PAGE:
There has been one new paper about climate in the past week that caught my attention (the Gleick story did catch my attention, but I am passing on it). The collapse of the Mayan civilization 1000 years ago is now being tied to climate change. Most news isn’t making the direct argument that global warming, but there is at least one newspaper that raises the speculation that global warming caused the downfall of the Mayans. Normally silly things like this get ignored, but I found a couple of genuinely interesting things buried under the propaganda.
One of the most frustrating for me personally about the book is the limited options that were available for the illustrations. A full color version of the book would have been too expensive and B&W Illustrations are so limited. One solution that was given by a reader was to put the Illustrations on the website. [...]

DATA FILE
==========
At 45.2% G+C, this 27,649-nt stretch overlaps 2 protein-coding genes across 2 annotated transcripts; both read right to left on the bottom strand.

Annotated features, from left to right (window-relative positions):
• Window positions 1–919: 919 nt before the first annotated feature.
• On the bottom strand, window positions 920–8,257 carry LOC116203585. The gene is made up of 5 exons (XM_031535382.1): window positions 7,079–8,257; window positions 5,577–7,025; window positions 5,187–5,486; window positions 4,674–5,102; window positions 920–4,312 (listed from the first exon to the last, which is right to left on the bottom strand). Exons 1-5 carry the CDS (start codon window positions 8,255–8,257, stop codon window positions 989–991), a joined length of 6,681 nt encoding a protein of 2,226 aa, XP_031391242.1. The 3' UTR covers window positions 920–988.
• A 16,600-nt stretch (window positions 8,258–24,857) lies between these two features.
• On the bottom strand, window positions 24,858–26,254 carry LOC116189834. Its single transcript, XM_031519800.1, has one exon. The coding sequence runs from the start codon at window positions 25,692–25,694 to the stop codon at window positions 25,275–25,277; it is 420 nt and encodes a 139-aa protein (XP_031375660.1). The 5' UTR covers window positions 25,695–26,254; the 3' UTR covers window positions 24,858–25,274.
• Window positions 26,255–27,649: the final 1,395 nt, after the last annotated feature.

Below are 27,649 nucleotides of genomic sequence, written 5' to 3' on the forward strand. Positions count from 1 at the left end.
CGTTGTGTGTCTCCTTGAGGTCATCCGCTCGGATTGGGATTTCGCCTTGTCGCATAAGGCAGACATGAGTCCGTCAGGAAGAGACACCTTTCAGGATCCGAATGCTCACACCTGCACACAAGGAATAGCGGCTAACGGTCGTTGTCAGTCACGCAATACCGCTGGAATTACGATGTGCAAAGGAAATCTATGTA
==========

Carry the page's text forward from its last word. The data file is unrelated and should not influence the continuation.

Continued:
2011 was an interesting year for the Earth’s oceans. The relative sea level (RSL) in 2011 was not only lower than 2010, it was also lower than 2009. All of the different satellite measurements agree with that, but perhaps even more interesting is that the European RSL measurement shows that the sea level in 2011 was even lower than it was back in 2005. That particular satellite shows that there has been almost no net change in the Earth’s sea level over the past 8 years.
Part 2 is going provide some seasonal and regional detail that was not covered in Part 1 in the discussion of the NH snow coverage. One of the things I am trying to show in these articles is how normal it is for certain parts of the world to experience a mild (low snow) winter while others are experiencing a harsh (more snow) winter. This year has made headlines by being unusually mild in the United States, but that is one of the only regions that is experiencing a mild winter this year, but the discussion of 2012 remains an article for the future.